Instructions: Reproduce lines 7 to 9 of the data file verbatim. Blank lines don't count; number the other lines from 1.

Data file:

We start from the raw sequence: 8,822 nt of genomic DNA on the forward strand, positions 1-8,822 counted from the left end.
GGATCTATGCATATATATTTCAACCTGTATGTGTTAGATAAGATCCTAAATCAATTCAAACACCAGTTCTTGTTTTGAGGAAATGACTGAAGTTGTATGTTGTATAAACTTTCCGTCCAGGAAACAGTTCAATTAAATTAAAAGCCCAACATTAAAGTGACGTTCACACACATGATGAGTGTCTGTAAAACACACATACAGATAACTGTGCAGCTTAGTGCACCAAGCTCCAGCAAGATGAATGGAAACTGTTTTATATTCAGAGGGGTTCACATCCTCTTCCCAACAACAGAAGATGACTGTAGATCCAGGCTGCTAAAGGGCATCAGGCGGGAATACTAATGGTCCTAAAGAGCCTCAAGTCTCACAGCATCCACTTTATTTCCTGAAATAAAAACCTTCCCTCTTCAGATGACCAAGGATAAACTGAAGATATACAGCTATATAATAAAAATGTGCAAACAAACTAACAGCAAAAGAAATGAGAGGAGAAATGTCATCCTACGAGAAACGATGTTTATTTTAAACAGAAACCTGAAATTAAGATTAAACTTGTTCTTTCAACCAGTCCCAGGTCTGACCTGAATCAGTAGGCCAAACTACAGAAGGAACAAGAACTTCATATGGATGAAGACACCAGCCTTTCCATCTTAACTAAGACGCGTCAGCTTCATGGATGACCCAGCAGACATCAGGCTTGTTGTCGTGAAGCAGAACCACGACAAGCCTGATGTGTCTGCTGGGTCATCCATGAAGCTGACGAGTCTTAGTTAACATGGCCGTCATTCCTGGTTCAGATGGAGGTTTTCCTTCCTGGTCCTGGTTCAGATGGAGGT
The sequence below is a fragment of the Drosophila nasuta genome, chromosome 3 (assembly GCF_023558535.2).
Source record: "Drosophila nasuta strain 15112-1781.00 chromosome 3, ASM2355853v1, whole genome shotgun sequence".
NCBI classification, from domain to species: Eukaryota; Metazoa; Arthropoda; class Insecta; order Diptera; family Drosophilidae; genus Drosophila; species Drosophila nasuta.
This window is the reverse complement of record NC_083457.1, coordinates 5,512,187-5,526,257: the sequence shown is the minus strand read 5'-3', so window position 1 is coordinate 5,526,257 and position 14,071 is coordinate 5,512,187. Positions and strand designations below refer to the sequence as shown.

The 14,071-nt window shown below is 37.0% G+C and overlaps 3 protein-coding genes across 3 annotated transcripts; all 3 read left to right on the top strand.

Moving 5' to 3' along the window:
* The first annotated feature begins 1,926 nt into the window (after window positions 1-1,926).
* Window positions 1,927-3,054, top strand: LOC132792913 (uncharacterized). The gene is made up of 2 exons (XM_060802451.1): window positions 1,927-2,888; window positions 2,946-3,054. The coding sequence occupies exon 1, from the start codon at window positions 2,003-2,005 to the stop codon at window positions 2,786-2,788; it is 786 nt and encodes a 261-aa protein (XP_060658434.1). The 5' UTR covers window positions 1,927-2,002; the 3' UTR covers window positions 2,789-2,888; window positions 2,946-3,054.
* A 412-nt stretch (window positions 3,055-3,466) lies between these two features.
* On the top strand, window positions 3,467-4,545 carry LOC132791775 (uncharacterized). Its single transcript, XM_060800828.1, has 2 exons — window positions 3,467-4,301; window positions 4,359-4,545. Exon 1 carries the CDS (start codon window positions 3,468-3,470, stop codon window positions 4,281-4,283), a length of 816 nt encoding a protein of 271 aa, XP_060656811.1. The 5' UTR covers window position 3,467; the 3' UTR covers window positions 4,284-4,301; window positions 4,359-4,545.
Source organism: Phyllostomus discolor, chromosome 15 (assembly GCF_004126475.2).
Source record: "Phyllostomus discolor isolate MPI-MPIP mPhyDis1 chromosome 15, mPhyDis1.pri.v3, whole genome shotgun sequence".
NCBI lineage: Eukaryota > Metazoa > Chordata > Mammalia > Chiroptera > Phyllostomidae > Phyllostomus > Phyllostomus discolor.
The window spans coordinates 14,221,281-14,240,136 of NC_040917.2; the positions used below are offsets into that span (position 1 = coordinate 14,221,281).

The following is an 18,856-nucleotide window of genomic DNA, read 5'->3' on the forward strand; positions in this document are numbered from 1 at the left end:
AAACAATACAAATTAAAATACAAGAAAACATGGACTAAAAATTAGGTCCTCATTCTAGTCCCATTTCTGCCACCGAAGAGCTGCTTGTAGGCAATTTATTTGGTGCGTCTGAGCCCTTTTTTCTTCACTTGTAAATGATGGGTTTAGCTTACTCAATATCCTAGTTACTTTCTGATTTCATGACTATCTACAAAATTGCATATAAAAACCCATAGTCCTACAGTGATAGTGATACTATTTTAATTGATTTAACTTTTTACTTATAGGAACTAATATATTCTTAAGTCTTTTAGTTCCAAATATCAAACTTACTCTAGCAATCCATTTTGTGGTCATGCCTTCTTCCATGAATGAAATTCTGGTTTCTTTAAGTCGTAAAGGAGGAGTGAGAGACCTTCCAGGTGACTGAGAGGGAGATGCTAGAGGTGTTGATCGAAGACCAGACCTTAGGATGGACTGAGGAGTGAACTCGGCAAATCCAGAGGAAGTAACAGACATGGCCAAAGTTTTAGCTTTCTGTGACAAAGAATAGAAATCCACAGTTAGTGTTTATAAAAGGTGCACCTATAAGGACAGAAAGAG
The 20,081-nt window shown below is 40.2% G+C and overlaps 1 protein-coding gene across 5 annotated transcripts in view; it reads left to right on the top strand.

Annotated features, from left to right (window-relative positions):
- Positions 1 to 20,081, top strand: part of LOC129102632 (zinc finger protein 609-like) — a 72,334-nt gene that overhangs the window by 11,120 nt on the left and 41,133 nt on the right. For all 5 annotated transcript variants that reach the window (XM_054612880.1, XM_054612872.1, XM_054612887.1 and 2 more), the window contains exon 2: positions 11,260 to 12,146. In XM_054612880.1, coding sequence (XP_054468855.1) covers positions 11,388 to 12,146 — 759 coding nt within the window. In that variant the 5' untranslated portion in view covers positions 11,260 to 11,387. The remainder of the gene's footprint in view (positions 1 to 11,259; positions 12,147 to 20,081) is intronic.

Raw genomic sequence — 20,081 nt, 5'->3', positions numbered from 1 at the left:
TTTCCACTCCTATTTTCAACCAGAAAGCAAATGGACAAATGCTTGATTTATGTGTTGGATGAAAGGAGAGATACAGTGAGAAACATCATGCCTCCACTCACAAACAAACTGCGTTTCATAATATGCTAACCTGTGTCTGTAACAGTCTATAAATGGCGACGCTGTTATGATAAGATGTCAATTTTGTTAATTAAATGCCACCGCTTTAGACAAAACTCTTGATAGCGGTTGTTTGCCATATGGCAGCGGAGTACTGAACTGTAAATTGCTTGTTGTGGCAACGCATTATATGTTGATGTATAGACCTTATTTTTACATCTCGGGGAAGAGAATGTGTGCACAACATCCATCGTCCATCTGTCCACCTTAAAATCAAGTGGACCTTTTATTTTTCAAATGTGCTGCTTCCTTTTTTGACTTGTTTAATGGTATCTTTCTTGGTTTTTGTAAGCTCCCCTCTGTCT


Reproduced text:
The 14,071-nt window shown below is 37.0% G+C and overlaps 3 protein-coding genes across 3 annotated transcripts; all 3 read left to right on the top strand.

Moving 5' to 3' along the window:
* The first annotated feature begins 1,926 nt into the window (after window positions 1-1,926).